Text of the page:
The average annual cost per student for day PSESs in FY 21 was $49,470.
CSA is a “fund to need” budget item and the program is mostly governed by the language in the budget. Here is that item in the 2022 budget.
I recommend you read it to get a sense of the complexities of the program.
PSES cost structures. To understand that large PSES day-school cost number, we have to understand the entirely different cost structure of PSESs compared to public schools.
As an example, one such private day school in Virginia Beach serves students with the following disability categories:
- Developmental Delay
- Emotional Disability
- Hearing Impairment
- Intellectual Disability
- Multiple Disabilities
- Other Health Impairment
- Speech or Language Impairment
- Specific Learning Disability
- Traumatic Brain Injury
It has on staff full time:
- a principal,
- a vice principal,
- a licensed behavior analyst
- two school therapists
- seven Recognition and Prevention (RAP) mental health associates
- ten other mental health associates, and
- eight teachers for elementary, middle and high school.
That school has a maximum capacity of 86 students K-12 and hosts a summer program. It serves ages 5 to 22. That illustrates the expensive nature of the program. In a day school.
JLARC findings and recommendations. In November 2020, JLARC released a report on the CSA that was requested by the General Assembly, with a specific focus on PSES education.
The CSA program was created in 1992 to more efficiently and effectively serve Virginia children who require services from multiple programs. Services include community-based behavioral health services (e.g. outpatient counseling) for children in foster care or at risk of foster care placement and services delivered to students with disabilities who are placed in private special education day schools instead of public school.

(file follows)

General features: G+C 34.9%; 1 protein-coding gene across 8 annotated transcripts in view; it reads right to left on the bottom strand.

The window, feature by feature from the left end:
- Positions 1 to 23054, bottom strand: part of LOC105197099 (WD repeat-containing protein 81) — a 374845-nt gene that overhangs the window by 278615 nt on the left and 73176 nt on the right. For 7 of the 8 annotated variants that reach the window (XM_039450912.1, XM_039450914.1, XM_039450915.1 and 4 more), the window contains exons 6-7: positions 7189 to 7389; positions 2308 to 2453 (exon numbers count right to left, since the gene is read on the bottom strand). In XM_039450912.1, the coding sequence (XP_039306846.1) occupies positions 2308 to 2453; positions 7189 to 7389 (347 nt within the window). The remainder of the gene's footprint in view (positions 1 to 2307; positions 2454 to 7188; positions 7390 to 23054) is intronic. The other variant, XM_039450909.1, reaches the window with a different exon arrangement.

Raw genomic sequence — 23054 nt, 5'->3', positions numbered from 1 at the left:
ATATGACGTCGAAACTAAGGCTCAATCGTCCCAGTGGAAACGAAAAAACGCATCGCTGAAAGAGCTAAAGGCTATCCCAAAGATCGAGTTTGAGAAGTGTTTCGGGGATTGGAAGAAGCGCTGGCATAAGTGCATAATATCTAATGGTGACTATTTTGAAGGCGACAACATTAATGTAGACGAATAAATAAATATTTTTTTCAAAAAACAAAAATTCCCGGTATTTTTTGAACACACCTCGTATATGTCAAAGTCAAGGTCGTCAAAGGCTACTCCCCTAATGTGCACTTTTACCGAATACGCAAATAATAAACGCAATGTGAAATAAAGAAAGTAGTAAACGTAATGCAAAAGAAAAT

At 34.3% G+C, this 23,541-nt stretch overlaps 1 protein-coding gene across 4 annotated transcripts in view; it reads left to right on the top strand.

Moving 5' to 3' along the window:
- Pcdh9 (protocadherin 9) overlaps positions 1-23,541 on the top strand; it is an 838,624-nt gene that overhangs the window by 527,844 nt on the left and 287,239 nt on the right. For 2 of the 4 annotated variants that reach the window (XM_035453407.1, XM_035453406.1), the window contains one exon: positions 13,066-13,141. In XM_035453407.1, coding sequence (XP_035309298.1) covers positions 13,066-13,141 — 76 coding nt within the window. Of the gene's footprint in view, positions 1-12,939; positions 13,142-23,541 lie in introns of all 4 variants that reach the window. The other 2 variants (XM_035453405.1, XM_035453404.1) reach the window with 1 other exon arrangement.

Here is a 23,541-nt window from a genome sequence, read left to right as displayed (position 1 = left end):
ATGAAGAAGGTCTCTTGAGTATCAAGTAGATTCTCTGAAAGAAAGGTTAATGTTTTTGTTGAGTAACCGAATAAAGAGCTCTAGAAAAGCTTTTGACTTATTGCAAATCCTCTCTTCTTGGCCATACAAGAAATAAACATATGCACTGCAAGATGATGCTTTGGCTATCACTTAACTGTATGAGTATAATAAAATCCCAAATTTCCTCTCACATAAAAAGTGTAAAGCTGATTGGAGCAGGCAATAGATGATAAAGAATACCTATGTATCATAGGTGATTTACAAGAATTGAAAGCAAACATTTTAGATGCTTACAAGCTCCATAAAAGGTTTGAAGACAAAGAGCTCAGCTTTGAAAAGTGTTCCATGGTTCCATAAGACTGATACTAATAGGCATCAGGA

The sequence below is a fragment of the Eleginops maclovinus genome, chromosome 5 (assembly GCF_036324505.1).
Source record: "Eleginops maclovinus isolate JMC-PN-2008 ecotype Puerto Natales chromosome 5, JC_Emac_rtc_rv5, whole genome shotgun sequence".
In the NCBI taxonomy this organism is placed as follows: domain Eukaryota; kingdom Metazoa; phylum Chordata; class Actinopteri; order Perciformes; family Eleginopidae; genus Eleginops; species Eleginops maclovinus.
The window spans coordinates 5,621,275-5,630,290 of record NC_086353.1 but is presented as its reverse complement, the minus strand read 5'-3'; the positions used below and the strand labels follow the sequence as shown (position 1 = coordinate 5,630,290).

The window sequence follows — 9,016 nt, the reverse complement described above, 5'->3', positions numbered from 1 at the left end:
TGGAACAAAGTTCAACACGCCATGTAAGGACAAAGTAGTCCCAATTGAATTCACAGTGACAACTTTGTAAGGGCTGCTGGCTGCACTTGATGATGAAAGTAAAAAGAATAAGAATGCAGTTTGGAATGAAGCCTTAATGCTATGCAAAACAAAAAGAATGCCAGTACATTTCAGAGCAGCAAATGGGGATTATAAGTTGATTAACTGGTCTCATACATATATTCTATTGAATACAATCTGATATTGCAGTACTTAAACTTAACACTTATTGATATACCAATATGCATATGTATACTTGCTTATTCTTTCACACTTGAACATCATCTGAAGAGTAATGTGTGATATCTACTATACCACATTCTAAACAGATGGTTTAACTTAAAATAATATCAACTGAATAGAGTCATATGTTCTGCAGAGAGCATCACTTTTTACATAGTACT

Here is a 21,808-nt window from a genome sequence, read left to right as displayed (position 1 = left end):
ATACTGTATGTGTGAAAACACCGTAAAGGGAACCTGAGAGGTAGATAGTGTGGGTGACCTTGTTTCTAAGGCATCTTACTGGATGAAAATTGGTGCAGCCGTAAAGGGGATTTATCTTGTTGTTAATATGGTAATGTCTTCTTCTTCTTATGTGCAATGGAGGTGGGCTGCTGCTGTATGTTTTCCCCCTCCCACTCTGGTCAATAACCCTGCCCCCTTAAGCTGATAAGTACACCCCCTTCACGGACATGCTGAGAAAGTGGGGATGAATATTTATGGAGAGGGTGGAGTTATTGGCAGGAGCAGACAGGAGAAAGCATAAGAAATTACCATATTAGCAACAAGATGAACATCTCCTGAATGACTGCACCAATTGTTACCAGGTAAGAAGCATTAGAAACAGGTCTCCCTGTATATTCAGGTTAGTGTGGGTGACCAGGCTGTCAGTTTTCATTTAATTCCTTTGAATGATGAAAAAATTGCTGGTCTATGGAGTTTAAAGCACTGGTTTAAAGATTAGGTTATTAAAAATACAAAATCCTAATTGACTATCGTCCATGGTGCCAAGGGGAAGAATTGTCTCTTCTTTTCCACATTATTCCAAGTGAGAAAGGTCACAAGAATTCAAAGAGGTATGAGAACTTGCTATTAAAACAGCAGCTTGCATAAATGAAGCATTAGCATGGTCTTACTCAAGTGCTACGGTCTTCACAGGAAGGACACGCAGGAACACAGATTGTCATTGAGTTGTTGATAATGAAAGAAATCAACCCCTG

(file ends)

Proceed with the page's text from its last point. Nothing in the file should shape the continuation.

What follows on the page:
In FY19, 15,656 children received services funded by CSA, the majority of whom were in foster care or private special education day school placements.
Children placed in private day schools typically have an emotional disturbance, autism, or some other childhood mental disorder, and exhibit behaviors that public schools have difficulty managing.
JLARC noted “lack of insight into tuition rates has raised questions about their reasonableness and the schools’ profits.” But it found that “on average, private day schools earned a 6 percent net profit in 2019.”
But it wanted CSA money available to public schools. It wrote:
Restricting use of CSA funds to private day school services could prevent children from receiving comparable services in a less restrictive setting.
In most cases, students who are placed in private day schools have behaviors that are too severe or challenging for public schools to manage effectively.
It found that “private day school performance expectations should be comparable to those for public schools” and frowned on their accreditation process.
The report discussed the difference between
- “mandated” children (in or at risk of being placed in foster care and children with disabilities who require placements in private day schools) and
- “non-mandated” children.
The CSA program must cover these “mandated” children at a “sum-sufficient” level, meaning the program must pay for the entire cost of services.
But, the report found: